Ancient village with horn houses -Bara Basti | Niraamaya

An ancient village with horn houses and terraced fields – Bara Basti


Exploring Kohima could throw up several surprises such as an old village, the second largest in Asia, that holds several secrets to Nagaland’s fascinating past.  Discover the hill state’s many charms with Niraamaya Retreats Aradura, Kohima.

Have you ever heard of a village with a population of one lakh people, the second largest in Asia, which snuggles within deep valleys, is ringed in by high mountains and yet, is as ancient as the Japfu mountain range that envelops it?

This is Bara Basti (Big Village) or the Kohima Village, an age-old settlement of the Angami people, a major ethnic tribe native to Nagaland. While parts of the village have now merged with Kohima, a rather large section of the original settlement still exists and is a major tourist attraction.

This old part of town, scattered across picturesque hilltops and forested ridges above the main Kohima city, is home to four clans that follow their own system of governance. Travellers enter Bara Basti through an imposing traditional wooden gate with elaborate carvings of warriors, hornbills, and Mithun (wild buffalo) sculptures and horns. Mithun is considered a symbol of prosperity in this hill state and you will find its image, carvings, statues and horns in almost every home and building.

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Walk down the twisting lanes of Bara Basti, on narrow village roads, past an array of lovely wooden houses set to the backdrop of the mountains to understand traditional Naga lifestyle and culture. The Naga homes have stone monoliths in front of them that the Angami people raise as memorial to the brave acts of their ancestors. The homes of the society elite — the rich, the landlords, the big farmers and hunters — have horns of the Gaur or Mithun, crisscrossing each other, installed on the rooftop to indicate the status of the family that lives there. Even a family that has hosted two major feasts for villagers in times of good fortune earns the right to install the horns on their homes. In fact, the horn homes of the Nagas are considered an architectural heritage and have been documented in government archives.

The families that are really high-up in status have homes with majestic facades carved out of wood panels and decorated with symbols of Mithun, as well as skulls of other animals that the family’s ancestors have hunted in the past.

Every Bara Basti home (as do homes across most of Nagaland) has a huge basket granary in the verandah that holds the grains and a trough that is used to make rice beer. Finely woven baskets, husking trays of bamboo and large mats for drying paddy are found in almost every home. The woven baskets hold grains, clusters of vegetables and onions, local garlic, as well as chunks of pig fat.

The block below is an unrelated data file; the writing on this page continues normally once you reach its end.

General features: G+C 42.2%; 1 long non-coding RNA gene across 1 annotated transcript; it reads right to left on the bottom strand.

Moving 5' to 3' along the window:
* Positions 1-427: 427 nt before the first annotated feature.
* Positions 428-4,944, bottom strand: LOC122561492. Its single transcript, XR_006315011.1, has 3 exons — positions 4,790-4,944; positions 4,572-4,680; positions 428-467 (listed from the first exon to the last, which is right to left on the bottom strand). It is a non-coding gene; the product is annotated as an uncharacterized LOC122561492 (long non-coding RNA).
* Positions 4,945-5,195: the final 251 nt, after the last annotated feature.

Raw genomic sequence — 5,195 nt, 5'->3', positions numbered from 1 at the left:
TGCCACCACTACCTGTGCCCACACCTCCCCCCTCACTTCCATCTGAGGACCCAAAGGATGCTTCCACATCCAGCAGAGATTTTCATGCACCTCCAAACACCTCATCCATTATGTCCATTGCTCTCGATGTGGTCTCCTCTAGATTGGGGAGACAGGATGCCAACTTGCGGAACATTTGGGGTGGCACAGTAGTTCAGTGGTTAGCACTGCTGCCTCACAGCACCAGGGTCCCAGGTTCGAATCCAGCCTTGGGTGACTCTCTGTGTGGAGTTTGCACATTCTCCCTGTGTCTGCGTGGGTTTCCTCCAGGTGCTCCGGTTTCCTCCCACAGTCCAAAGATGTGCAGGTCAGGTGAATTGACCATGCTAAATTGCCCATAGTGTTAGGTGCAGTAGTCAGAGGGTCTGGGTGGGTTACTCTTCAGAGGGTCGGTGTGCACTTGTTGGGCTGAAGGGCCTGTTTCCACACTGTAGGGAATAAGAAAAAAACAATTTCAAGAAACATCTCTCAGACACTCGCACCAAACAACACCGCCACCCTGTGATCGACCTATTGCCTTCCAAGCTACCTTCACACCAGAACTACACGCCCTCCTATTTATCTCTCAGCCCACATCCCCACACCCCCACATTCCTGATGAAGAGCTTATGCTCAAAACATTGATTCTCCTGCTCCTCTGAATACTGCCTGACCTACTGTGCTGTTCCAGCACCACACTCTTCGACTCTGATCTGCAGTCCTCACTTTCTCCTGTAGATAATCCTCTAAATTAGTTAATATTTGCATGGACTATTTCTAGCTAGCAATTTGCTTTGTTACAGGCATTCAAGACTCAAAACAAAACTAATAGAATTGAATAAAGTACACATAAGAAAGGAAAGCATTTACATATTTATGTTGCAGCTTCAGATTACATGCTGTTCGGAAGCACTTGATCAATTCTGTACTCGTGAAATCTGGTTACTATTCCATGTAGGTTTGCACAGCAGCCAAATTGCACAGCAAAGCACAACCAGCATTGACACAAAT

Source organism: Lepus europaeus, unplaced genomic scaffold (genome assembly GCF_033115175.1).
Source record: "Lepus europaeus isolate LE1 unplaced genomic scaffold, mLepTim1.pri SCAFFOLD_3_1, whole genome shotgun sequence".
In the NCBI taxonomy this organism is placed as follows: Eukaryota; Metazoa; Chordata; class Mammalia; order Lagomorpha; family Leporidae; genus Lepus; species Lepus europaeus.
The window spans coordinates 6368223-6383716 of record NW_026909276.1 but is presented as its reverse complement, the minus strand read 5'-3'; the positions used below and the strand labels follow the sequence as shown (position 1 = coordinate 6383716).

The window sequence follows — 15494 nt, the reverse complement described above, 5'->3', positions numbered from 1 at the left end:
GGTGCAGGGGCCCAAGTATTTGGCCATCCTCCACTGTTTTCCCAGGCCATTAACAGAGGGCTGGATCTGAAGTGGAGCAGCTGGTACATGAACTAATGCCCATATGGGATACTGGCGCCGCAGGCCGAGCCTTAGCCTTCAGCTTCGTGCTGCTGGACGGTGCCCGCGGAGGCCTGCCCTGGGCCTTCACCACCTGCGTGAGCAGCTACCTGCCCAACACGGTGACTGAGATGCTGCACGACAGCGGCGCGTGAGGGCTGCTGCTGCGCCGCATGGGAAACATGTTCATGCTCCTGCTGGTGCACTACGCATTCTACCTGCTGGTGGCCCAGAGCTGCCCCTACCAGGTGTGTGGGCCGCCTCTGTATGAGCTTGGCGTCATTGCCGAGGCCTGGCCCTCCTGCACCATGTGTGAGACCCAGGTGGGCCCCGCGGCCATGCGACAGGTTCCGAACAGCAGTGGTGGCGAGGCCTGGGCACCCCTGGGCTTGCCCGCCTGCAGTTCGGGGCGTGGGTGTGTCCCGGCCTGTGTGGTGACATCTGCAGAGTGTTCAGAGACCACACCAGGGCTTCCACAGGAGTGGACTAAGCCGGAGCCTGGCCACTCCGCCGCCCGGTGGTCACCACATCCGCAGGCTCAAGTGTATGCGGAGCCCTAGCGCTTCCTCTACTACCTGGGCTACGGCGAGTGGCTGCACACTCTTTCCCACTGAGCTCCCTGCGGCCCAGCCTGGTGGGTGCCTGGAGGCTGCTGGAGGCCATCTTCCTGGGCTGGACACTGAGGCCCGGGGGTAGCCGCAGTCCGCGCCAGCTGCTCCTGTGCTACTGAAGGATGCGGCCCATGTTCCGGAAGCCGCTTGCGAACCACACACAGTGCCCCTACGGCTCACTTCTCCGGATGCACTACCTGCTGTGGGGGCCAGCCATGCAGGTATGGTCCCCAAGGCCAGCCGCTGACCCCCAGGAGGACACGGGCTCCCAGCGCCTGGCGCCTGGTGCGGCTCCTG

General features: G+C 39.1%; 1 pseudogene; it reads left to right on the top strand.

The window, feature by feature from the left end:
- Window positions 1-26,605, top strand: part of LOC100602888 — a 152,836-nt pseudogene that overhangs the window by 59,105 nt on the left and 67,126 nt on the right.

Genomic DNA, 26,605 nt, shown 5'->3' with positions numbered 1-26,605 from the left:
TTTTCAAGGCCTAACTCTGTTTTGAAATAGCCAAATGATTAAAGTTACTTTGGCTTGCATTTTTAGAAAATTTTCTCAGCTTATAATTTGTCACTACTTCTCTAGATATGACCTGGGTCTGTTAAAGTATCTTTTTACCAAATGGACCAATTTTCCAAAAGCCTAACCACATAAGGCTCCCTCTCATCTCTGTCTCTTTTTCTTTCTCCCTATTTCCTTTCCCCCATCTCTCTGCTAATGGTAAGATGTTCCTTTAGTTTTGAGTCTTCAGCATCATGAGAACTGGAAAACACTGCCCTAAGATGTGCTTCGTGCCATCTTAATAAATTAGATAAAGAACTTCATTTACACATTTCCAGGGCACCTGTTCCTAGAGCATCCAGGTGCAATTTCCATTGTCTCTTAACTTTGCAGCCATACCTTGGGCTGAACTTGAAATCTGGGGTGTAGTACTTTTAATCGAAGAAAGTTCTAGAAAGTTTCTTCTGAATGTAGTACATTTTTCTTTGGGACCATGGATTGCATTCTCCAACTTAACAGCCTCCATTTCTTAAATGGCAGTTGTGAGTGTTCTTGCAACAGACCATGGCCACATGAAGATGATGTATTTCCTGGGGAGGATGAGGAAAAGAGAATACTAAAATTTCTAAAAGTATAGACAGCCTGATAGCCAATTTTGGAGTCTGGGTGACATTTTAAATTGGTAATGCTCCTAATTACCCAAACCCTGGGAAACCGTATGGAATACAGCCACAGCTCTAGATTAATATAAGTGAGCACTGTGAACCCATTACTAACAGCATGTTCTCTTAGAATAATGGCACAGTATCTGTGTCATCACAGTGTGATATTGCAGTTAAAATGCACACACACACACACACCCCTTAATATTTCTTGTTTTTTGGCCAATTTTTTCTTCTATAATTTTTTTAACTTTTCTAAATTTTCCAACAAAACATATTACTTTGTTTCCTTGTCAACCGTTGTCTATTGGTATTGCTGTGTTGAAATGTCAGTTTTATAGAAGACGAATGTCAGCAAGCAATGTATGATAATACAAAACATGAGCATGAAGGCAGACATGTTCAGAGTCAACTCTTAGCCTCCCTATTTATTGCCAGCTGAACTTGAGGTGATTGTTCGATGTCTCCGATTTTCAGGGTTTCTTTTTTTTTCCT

The tall, good looking Angami people either till their fertile terraced fields on the hilly slopes and in the valleys around their villages, or rear livestock. They are also considered expert weavers. When there is no work in the fields, they weave for long hours on their simple looms, interlocking the horizontal threads of the weft with the stretched vertical threads of the warp to create the striking white, red and black band patterns, called Loramhoushu, on their clothes. Often, they also wrap fabrics patterned with black, red and yellow bands, called Lohe, around their waist. In winters, the Angami people add a black weaved shawl called Ratapfe to their ensemble.

The villagers live in a cocoon, discussing local politics, growing their own food in the backyard and in the fields spread across the hills, and celebrating local festivals as a community, a rarity in a rapidly urbanizing India.

Bara Basti is among India’s last-remaining heritage villages in which long-celebrated customs and graceful old homes tell the story of a people whose ancestors have probably been here for as long as those huge old Rupo trees from which they draw the tannins used to colour their vibrant black and red robes.

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presidential-suite Niraamaya Retreats Kohima

The Retreat


Niraamaya Retreats Aradura, Kohima is a getaway to the mysteries and beauty of the ancient pastoral and tribal land of Kohima and Nagaland. Explore Bara Basti with an experienced guide on a trail that the retreat organises for its guests. After an eventful walk across the world’s second largest village, unwind at the retreat. Enjoy the view of the mountains and abundant greenery from its glass windows as you sip your favourite tipple and savour a traditional Naga meal.